The Tea Pillow of My Dreams

Ever thought you could dream on a pillow of tea? Me neither. In fact, when I was asked awhile back if I wanted to try a tea pillow, my first thought was, “Get real. A pillow made of tea?” It was a reasonable question. After all, tea is, well, you know, sort of liquidy, at least after being steeped. In dry form, tea is just a bunch of tiny pieces of dried leaves from the tea plant (Camellia Sinensis), not the sort of thing one considers suitable for dreamland. Duck feathers, foam, etc., are strong contenders, but not little crunchy bits. Nevertheless, I agreed to give it a try.

Now, I’m not a massage therapist, nor am I into aromatherapy (as Madam Potts is). In fact, most of the scents used in aromatherapy seem to have the very opposite effect on me that they are supposed to have. For example, sandalwood does not make me feel calm; it makes me sneeze and causes my head to start pounding like drums in the jungle. Must be that hyper-sensitive sniffer of mine — a gift and a curse, as “Adrian Monk” used to say.

The gift part of that is when I say something smells good, you can depend on it. The curse part is that when something smells bad, I have to be very careful around it or suffer the consequences. That’s as true for tea as for any other odoriferous substance.

Of course, being an avid tea drinker who lives the “tea life,” I have experienced a variety of tea scents, ranging from the subtle to the dreamy to the downright horrendous. Each scent can evoke a different emotional reaction in me. The malty aroma of Assam can bring to mind images of early morning fog floating over the green grass and slowly burning off as the sun warms the chilly air. The seaweedy scent of a fresh Japanese Shincha (a special green tea that should be used within a month of purchase) carries with it images of the sea: gulls riding the air currents while keeping a sharp eye looking out for their next meal, waves tipped with white foam as they are blown inland by winds that have traveled great distances across the oceans, and atoms of seasalt mixed in the air that fills my lungs.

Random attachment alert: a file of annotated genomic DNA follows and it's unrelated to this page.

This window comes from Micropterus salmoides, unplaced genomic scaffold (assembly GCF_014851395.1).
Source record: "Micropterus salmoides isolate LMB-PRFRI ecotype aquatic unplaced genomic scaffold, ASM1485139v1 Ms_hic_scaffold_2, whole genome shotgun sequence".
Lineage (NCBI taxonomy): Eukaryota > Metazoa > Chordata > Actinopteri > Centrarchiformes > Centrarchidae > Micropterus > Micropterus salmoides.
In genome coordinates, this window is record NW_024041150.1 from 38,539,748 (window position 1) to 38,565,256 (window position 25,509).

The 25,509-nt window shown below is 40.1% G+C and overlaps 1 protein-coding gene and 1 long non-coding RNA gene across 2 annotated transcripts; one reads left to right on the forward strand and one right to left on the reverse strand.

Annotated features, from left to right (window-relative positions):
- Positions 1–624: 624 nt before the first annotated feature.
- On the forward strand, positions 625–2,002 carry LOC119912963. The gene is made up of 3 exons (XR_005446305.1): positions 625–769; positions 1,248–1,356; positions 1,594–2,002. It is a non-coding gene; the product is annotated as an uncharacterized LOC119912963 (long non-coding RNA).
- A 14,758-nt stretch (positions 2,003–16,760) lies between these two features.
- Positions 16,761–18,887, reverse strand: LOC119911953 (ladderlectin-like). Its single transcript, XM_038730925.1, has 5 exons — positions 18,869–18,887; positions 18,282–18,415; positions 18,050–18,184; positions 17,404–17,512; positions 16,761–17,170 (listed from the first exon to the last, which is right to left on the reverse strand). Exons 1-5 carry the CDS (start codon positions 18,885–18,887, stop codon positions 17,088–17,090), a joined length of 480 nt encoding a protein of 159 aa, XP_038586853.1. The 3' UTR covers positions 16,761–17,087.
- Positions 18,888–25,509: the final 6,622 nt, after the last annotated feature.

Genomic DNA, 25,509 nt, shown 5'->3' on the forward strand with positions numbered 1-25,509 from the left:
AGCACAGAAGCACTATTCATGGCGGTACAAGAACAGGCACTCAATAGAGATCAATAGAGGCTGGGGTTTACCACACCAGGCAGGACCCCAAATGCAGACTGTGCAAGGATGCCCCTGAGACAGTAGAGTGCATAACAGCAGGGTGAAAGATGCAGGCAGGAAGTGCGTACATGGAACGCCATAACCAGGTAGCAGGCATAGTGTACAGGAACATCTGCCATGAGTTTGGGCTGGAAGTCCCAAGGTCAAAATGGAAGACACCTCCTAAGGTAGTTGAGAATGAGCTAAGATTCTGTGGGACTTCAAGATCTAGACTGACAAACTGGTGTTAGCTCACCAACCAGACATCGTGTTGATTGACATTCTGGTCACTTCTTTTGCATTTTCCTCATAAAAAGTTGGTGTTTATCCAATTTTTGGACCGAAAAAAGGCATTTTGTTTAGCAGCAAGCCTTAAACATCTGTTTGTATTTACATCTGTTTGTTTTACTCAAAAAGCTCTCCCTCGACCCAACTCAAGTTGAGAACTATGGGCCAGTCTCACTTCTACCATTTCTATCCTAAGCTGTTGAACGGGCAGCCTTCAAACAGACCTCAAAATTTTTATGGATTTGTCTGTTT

The scent of the tea pillow that finally arrived (several months after that initial inquiry and my acquiescence) conveyed a plethora of images. The paperwork didn’t specify, but I suspect it was full of Tie Guan Yin — earthy, woodsy, and reminiscent of a day I spent mushroom-picking years ago, ferreting on the ground for those tasty fungi among the fallen tree leaves in various states of decomposition. For some strange reason, I also had images of the nine main dragons of China come to mind: Dilong the Underground Dragon, the Dragon King, Yinglong the Winged Dragon, Tianlong the Celestial Dragon, Shenlong the Spiritual Dragon, Fucanglong the Dragon of Hidden Treasures, Panlong the Coiling Dragon, Li the Homeless Dragon, and Huanglong the Yellow Dragon — all symbolizing the qualities of beauty, friendship, and wisdom to us mere mortals.

You can well imagine the dreams that scent inspired. Let’s just say that a Freudian psychiatrist would probably have a field day interpreting them.

One of my concerns with something like this tea pillow is having the scent fade over time. Years ago I made sachets from the petals of a dozen roses received on Valentines Day. They had a strong and pleasant aroma at first. That fragrance faded a few months after the sachets were placed in the drawers of my linen cabinet. Could the same happen with this tea pillow? When not in use, maybe this tea pillow should be kept in a plastic, airtight bag. I’m not too crazy about the shocking pink fabric either, but if I’m asleep and not looking at it (naturally, since I’m prone to sleeping with my eyes closed) the fabric color shouldn’t be a problem.

All in all, I think my final assessment would be that I would rather steep the tea than dream on it. As pleasant as this pillow smells, one whiff makes me thirsty, not sleepy. The aroma is a bit distracting when I’m trying to drop off to the “land of Nod.” But that’s me. Just about anything can keep me awake unless I’m totally exhausted. A nice cuppa Chamomile, though, is a big help.

For now, I’ll just keep this tea pillow in its plastic bag for my next road trip or airplane ride. Time to go have a nice cup of tea. Snore!

Before heading off to Dreamland, make sure to spend some time checking out A.C.’s blog, Tea Time with A.C. Cargill!

2 thoughts on “The Tea Pillow of My Dreams

  1. Pingback: Tea in the Tub and Other Silly Ideas | Tea Blog

  2. Pingback: A Nosegay Made of Tea « Tea Blog

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